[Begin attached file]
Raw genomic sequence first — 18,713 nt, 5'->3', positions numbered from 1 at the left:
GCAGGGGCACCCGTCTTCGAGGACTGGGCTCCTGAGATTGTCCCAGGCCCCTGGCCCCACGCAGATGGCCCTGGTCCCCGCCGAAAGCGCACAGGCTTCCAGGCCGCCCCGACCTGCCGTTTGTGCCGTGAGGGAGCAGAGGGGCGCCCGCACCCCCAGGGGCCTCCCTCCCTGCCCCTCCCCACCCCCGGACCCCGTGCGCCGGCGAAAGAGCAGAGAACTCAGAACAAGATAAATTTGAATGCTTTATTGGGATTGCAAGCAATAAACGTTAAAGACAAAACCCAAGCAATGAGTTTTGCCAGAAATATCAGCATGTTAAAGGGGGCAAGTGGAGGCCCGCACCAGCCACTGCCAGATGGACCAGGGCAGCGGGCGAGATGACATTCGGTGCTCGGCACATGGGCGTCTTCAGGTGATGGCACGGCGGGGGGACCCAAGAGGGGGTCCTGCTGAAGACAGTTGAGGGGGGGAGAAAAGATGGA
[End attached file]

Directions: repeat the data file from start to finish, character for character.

Raw genomic sequence first — 18,713 nt, 5'->3', positions numbered from 1 at the left:
GCAGGGGCACCCGTCTTCGAGGACTGGGCTCCTGAGATTGTCCCAGGCCCCTGGCCCCACGCAGATGGCCCTGGTCCCCGCCGAAAGCGCACAGGCTTCCAGGCCGCCCCGACCTGCCGTTTGTGCCGTGAGGGAGCAGAGGGGCGCCCGCACCCCCAGGGGCCTCCCTCCCTGCCCCTCCCCACCCCCGGACCCCGTGCGCCGGCGAAAGAGCAGAGAACTCAGAACAAGATAAATTTGAATGCTTTATTGGGATTGCAAGCAATAAACGTTAAAGACAAAACCCAAGCAATGAGTTTTGCCAGAAATATCAGCATGTTAAAGGGGGCAAGTGGAGGCCCGCACCAGCCACTGCCAGATGGACCAGGGCAGCGGGCGAGATGACATTCGGTGCTCGGCACATGGGCGTCTTCAGGTGATGGCACGGCGGGGGGACCCAAGAGGGGGTCCTGCTGAAGACAGTTGAGGGGGGGAGAAAAGATGGA